Implicit in the NIEO Declaration was the assumption that a shared interest in rearranging global economic governance provided a sufficient basis for political solidarity. Sharp divisions existed within the G-77 about political tactics, however. For the more radically inclined proponents of the NIEO, the fulfillment of a new order meant rolling back Western power and augmenting the power of local elites who ruled in the name of their own peoples. Typical of this stance was Algerian president Houari Boumediene, who would emerge as perhaps the single most prominent political proponent of the NIEO. The site of a particularly vicious colonial war of independence, Algeria’s ultimate victory represented the promise and efficacy of simultaneous confrontation with the north across diplomatic, economic, political, and legal channels: for Boumediene there was a direct line from the Battle of Algiers to the NIEO. 20 Speaking of a “dialectic of domination and plundering on the one hand, and the dialectic of emancipation and recovery on the other,” he warned of an “uncontrollable conflagration” should the north refuse to cede “control and use of the fruits of resources belonging to the countries of the Third World.” 21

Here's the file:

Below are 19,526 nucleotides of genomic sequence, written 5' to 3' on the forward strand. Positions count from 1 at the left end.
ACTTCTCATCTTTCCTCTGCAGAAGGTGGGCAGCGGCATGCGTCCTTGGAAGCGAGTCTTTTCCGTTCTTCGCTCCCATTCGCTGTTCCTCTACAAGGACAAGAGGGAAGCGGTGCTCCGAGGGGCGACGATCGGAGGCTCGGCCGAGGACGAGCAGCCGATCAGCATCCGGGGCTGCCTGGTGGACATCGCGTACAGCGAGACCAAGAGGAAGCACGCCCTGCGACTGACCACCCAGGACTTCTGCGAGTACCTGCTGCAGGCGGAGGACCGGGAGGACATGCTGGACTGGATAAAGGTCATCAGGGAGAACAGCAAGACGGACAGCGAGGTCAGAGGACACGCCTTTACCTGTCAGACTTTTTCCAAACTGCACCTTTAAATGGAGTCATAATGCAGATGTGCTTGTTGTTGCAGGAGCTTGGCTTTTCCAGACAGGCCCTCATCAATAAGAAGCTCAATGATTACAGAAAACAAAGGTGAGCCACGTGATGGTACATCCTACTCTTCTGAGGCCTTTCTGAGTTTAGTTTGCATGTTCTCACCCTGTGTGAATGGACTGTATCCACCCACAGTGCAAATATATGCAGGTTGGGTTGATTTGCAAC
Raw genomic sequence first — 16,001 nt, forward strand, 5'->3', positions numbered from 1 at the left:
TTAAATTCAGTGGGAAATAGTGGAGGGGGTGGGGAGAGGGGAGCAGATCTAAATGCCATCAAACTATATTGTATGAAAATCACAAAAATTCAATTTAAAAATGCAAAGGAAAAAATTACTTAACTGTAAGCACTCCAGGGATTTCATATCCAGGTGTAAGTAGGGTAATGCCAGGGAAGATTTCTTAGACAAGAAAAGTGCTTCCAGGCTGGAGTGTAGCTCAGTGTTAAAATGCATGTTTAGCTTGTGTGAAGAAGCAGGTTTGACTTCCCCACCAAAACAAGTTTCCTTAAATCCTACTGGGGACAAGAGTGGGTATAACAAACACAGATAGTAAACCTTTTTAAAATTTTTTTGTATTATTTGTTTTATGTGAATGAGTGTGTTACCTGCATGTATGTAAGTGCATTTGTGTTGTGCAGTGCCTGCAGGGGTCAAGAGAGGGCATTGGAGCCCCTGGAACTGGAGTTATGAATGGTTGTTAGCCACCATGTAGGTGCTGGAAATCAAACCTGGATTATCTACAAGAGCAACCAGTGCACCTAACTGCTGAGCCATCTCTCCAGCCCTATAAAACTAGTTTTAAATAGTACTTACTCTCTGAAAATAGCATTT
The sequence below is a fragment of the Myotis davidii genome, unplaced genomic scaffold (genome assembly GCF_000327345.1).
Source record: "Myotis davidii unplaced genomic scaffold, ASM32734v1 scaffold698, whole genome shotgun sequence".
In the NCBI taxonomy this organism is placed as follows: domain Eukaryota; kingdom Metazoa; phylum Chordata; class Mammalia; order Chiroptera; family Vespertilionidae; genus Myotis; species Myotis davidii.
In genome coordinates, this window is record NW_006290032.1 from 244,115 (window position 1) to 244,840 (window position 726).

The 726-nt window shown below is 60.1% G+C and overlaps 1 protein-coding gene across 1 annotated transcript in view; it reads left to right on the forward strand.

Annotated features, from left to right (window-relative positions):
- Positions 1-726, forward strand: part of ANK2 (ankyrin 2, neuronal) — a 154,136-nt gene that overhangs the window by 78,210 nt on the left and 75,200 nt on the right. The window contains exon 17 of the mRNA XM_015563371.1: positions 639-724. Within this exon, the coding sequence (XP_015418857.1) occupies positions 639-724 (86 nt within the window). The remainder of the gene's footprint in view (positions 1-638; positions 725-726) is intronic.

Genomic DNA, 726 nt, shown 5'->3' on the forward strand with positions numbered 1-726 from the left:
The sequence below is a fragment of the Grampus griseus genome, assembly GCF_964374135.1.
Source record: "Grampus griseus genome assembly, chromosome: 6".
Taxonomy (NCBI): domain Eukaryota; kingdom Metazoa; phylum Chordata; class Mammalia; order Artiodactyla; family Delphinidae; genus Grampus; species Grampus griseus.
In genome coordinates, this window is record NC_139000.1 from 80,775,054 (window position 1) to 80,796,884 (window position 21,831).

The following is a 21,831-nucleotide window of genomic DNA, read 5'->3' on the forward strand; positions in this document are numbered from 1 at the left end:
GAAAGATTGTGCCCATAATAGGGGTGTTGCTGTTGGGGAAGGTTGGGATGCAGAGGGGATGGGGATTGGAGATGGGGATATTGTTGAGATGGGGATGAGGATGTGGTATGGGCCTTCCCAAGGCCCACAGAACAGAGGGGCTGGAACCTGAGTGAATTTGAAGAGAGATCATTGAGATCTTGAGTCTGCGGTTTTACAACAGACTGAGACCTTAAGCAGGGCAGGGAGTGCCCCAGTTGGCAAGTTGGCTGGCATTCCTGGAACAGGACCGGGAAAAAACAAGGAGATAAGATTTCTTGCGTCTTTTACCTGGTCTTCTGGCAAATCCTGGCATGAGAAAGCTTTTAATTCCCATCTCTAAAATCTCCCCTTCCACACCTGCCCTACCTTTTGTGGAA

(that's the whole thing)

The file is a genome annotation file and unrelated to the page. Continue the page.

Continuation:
A fifth item of note is the fact that our national debt has now topped $20 trillion . Two years ago at this time it had just topped $18 trillion. Ten years ago, the debt was around $9 trillion . This is important because we are needing to raise about $1 trillion more each year in loans just to cover the debt. If foreigners are selling, who is buying? If interest rates rise, our cost of debt service will rise with it and make the debt expand even more rapidly. Passing $20 trillion brings a global consciousness to our debt situation and appears to strengthen the arguments of those who would depose the dollar .